The US elections have confirmed what the pandemic had already shown in the open: that hatred works today as a passion that groups people into bubbles, segregating them from one another.
Freud’s thesis in his Group Psychology (1921) argued that the community was born from the identification that everyone had with a common object, the leader who embodied a collective ideal. Today, that is history; the charisma of leaders now does not function by embodying an ideal, whatever it may be, but by exhibiting a jouissance, the more obscene the better, and one able to resonate in each one. There is the: “I am not a rapist, but if I were one, I would not rape her because she is not worth it” by Bolsonaro (addressed to Congresswoman María del Rosario, while a law on rape was being debated) or the: “Why do we host all those people from shitty countries?” of Trump referring to African countries, and to Haiti and El Salvador (at a meeting on immigration). It is these echoes, in the body of each one, that form the bubbles of hatred and fracture the “we”, as linguist Jean-Claude Milner points out, leaving the enemy out.
Social networks, and the algorithms that guide them, exacerbate this hatred by favoring the echo chamber or filter-bubbles where we only find what we are looking for, what we recognize ourselves in, without there being any room for diversity or discussion of differences. Polarization, political and affective, widens the gap every day, and it is no longer a question, politically, of only stirring up fear, now what is aimed at – directly and without veils – is hatred as a guarantee of the vote. Twitter is your most valid tool, without forgetting others such as YouTube.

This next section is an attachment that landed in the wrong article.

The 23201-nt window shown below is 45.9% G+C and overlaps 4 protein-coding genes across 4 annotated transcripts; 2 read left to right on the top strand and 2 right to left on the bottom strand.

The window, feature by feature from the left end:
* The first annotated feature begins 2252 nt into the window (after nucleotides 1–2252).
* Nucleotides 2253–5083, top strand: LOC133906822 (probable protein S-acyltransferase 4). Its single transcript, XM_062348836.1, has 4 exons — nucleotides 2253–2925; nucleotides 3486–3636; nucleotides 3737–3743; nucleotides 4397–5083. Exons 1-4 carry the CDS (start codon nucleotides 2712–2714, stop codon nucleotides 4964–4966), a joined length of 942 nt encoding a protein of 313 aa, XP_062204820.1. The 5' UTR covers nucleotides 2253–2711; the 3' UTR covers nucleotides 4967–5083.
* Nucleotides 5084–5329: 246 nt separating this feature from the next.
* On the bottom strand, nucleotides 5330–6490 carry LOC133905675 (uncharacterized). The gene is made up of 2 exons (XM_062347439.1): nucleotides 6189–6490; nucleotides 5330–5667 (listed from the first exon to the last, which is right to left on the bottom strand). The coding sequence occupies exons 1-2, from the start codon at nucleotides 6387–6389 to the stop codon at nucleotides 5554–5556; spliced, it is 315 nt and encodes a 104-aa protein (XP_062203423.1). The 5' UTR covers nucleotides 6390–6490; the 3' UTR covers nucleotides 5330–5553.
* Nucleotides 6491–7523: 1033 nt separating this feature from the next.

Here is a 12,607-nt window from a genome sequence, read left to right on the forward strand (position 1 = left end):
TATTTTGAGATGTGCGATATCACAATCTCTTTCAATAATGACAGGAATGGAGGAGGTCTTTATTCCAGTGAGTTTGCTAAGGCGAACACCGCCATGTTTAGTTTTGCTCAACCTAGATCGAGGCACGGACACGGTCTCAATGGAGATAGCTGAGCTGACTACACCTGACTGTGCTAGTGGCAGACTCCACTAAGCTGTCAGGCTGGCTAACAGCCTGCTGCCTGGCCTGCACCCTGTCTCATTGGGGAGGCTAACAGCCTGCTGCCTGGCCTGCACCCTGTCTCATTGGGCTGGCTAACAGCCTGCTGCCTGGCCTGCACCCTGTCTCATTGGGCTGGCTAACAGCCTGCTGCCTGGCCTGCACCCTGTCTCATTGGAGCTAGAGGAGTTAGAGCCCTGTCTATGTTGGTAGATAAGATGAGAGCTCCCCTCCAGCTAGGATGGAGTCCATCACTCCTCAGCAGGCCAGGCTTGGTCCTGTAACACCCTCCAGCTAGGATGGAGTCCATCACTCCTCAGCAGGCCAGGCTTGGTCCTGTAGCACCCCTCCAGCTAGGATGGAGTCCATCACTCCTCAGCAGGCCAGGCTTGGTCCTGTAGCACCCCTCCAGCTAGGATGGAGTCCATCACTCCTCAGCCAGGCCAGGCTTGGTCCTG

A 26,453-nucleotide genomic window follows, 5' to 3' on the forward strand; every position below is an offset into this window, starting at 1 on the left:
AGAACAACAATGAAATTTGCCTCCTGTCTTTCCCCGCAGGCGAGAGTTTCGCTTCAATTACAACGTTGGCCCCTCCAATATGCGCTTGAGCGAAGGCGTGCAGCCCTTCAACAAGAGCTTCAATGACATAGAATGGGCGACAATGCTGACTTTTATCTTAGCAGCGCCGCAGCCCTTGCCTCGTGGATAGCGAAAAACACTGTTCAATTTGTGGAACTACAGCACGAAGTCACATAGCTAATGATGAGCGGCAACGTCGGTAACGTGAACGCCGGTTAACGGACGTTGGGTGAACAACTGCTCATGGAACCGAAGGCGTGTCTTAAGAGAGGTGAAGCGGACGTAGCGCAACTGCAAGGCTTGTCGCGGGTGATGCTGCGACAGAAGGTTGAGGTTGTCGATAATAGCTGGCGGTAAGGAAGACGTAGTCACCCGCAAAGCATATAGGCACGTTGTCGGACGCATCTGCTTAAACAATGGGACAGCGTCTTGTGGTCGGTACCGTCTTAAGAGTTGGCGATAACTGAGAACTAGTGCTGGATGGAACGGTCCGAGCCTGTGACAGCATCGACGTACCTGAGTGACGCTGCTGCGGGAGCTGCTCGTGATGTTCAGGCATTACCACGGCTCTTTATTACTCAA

The problem is that hatred has its roots in each of us, since what is hated in the other is that which is most hated in ourselves. It is the extimate, our own and most intimate thing that we reject (our fragility) and place on the outside, as if it were radically alien to us. That thing of myself, which I do not recognize, remains on the other shore.
The pandemic, revealing the vulnerability of our bodies and our health and social policies, has found in hatred its main formula to deny that fragility. It is not the existence of the virus that is denied; what is denied is what that virus, in contact with the body, shows us: that we are born into an original helplessness and that, only by taking charge of it, and within the bond with the other, can we survive. Denying that evidence is a real fraud, especially for oneself.
For this reason, knowing something more about ourselves, of what agitates us and disturbs us, connecting with our singular way, which is always unique, of being fragile, can function as a vaccine against the hatred that we distil.
Translated by Florencia F.C. Shanahan
Originally published by Zadig in Spain 1 Dec 2020; Source: https://tinyurl.com/y357tpkv